Web-Based Education, Training, and Decision SupportRoger D. Smith
1 Traditional Education
The prevalence of the World Wide Web with its access to most office buildings and desktop computers is a huge asset to the education and training field. Specific application of the Web can be made to skills training in any organization and military organizations are in a position to benefit greatly from Web-Based applications that support training and education.
The traditional classroom is a conveyor of static information in a localized and isolated environment. This can be readily transformed into a Web-Based training environment in which the material is available via computers and the Web rather than textbooks and instructors. This change of venue frees the student from the necessity of physical collocation with the instructor and other students. It opens a door to the huge potential of providing more training at lower costs for more students. Under this new distributed model the student may attend courses from their home or office and fit the education events into their work day, rather than committing large periods away from their jobs. Even though web-based training may never totally replace classroom training, it is a very powerful and cost-effective means of augmenting and enhancing the learning experiences already available.
2 The Web-Based Classroom
Some Web-Based Training requires the creation of simulation models to stimulate the students who are learning the material. These Web-Based Simulations generate a dynamic situation and synthetic environment in which the students must interact with other participants and computer generated opponents to accomplish a stated objective. A course in battle command can be offered through web-based simulation, combat scenarios, and a distributed student base around the globe.
Today’s combat simulations typically require special computers and software packages, as well as large numbers of instructors and controllers to operate the system. However, we can envision a system in which the Web provides a set of software and documentation that can be downloaded by students, installed on a variety of computer platforms, and executed independently of large control staff. Multiple students can collaborate in the combat environment and statistics on their performance can be collected and viewed at the conclusion of the training event.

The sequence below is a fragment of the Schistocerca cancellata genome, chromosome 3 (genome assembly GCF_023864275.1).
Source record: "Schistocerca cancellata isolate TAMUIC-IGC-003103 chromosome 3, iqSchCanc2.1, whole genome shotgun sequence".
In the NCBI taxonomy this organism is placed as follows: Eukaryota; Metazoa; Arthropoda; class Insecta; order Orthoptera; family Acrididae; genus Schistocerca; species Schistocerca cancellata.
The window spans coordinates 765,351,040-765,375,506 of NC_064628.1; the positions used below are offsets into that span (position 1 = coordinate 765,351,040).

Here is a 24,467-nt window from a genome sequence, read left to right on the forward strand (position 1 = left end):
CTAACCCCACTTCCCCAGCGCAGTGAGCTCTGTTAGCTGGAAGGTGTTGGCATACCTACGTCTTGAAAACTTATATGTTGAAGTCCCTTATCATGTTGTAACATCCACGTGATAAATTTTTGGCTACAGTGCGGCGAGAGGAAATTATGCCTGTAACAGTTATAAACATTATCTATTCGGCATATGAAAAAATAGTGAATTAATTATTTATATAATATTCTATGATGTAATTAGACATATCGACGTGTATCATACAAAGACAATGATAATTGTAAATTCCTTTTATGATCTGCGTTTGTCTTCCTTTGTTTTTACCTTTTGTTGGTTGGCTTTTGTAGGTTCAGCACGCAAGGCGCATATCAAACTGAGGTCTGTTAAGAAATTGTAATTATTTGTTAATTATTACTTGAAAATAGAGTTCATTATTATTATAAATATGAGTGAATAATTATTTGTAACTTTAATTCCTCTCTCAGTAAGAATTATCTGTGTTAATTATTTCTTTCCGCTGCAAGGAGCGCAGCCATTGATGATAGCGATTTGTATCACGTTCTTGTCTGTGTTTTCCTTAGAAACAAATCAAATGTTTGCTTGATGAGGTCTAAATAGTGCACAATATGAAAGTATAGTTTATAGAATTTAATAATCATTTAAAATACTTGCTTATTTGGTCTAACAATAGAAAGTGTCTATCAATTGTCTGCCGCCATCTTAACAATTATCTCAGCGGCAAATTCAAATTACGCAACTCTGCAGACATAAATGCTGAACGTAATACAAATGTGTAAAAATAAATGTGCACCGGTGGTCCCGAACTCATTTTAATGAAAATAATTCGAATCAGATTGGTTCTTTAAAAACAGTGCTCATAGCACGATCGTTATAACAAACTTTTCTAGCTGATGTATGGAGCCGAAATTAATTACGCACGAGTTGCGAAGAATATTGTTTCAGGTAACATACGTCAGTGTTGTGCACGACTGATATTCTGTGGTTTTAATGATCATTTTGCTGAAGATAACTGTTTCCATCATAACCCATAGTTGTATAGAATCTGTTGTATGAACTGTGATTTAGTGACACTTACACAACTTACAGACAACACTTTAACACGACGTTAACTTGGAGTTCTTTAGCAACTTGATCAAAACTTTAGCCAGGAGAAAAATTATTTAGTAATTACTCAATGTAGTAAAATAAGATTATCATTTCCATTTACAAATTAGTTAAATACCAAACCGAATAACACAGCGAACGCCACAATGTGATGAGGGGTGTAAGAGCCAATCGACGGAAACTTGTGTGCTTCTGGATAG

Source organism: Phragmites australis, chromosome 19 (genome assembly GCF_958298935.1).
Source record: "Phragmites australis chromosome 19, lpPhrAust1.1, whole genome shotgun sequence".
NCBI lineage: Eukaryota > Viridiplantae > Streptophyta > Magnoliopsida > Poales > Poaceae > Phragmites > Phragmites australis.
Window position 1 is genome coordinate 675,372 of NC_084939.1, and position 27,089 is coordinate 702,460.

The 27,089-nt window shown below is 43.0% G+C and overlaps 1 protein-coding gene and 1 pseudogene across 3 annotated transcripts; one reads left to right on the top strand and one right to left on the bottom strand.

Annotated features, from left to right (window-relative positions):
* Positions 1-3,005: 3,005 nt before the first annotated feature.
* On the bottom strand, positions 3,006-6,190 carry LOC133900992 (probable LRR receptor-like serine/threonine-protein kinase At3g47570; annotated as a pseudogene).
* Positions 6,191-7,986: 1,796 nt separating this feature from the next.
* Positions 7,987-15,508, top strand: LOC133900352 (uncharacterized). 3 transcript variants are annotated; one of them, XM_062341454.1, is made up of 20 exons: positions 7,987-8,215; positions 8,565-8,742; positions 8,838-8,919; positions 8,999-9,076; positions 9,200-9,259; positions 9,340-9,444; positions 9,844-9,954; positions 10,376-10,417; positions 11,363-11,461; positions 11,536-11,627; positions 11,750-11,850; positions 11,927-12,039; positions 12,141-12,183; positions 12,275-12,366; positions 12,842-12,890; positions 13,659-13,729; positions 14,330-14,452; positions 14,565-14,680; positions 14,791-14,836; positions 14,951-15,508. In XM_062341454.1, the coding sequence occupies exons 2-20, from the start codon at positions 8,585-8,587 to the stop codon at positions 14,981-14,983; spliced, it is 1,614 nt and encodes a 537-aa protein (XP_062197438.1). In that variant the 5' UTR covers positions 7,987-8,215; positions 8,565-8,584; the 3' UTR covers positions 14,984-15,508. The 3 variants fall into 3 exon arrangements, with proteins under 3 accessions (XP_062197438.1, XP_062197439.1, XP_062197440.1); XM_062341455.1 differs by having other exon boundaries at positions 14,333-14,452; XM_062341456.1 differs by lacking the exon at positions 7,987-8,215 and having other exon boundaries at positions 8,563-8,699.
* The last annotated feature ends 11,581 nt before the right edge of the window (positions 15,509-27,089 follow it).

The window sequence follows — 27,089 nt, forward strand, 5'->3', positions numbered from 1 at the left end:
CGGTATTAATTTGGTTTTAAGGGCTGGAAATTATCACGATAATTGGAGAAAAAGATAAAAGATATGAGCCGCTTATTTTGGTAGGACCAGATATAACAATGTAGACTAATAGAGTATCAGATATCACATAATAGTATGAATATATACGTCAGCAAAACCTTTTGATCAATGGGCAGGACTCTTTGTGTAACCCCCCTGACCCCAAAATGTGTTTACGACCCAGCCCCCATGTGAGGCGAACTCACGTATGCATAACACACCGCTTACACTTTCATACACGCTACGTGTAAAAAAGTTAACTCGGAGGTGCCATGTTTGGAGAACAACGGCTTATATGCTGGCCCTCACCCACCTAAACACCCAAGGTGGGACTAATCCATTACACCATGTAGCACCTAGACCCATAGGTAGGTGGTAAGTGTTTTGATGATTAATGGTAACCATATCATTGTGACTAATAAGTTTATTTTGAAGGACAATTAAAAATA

If this sounds too simple to support military training, the reader should explore the on-line gaming community in which this model of "training" is happening right now on a global scale with hundreds of thousands of participants. Though the training simulation community is reluctant to compare itself to the computer gaming business, there are many parallels. Unfortunately, it is also true that the gaming community is a pioneer of technologies for applying the Internet and the Web to simulation events that are very similar to training events sponsored by national military organizations.
3 The Web-Based Combat Simulation
It is easy to imagine military classroom training converted into a dynamic, web-based, simulation environment in which students participate from their personal quarters and office areas. A course server computer could contain a simulation program and scenario to which the students subscribe and identify themselves as representatives of specific entities in the scenario. The server computer would identify the relationships between the registered participants and distribute their web addresses to enable direct student-to-student communication. The server is thus relieved of the responsibility of brokering all communications. The course server, or a network or servers, would then be free to operate the automated synthetic forces in the scenario to interact with the students under training.